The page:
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January 19, 2008

Knowledge versus Information

On the Extreme Productivity by Design blog, Skip Walter wrote the following post on Ackoff's hierarchy from data to wisdom perspective.  Here's an excerpt from that blog:

As I was wandering into a client today, Greg asked one of those questions that lead to a teachable moment: "So Skip, it's clear from our working sessions that you think that knowledge and information are two different things. I've always thought of them as interchangeable. What is the difference?"

What a great question. It took me a long time and a lot of work by one of my mentors, Russ Ackoff, to help me see that these two concepts are very different. My simple definition of information versus knowledge is that information is structured data and knowledge is information in action. However, to put the question in a larger context, I then introduced Ackoff's hierarchy which I've come to call WUKID - Wisdom, Understanding, Knowledge, Information and Data.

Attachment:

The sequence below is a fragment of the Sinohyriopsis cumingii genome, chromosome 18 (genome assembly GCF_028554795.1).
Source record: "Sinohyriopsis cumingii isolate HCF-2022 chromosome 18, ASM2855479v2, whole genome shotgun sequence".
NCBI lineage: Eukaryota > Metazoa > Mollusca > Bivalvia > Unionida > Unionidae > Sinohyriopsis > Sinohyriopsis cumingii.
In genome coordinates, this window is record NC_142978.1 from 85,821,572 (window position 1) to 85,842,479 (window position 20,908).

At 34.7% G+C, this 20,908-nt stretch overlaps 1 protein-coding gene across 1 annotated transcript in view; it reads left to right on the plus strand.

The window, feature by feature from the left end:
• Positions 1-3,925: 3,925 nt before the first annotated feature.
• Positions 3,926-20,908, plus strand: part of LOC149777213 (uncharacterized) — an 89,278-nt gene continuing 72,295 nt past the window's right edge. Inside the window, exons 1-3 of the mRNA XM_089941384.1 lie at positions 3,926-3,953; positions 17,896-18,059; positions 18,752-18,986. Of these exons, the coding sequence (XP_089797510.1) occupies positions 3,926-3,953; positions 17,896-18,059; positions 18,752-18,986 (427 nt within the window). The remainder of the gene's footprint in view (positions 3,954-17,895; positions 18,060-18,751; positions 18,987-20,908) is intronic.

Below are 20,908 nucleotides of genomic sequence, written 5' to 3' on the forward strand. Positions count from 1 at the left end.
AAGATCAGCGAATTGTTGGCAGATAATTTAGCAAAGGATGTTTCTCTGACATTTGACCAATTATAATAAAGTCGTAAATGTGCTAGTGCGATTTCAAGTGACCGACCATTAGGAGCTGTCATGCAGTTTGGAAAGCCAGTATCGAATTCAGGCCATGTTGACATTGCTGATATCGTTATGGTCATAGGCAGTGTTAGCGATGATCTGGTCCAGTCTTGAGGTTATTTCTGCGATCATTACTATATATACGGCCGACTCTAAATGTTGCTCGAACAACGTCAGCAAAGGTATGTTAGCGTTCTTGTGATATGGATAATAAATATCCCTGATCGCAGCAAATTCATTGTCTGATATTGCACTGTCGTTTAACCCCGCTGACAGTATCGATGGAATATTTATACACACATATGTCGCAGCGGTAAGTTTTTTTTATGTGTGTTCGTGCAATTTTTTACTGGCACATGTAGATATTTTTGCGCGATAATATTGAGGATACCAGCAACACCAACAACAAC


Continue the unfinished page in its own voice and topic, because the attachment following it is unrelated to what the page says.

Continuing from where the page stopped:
The blog post continues with more details on the knowledge management, and additional footnotes.  Continue reading this content at the Extreme Productivity by Design.

Posted by ACASA on January 19, 2008 at 06:21 PM in blog post | Permalink


The WUKID definitions are ‘one thing’ but the next question is; how do the come to influence our behaviour? For example, Vygotsky (the ‘father’ of Russian psychology) suggests that our different levels of ‘understanding’ (e.g. structured and situational) are simultaneously accessible to us in the manner that a sedimentary geological sequence is available to the earth (e.g. our youthful view and adult view are simultaneously available to us).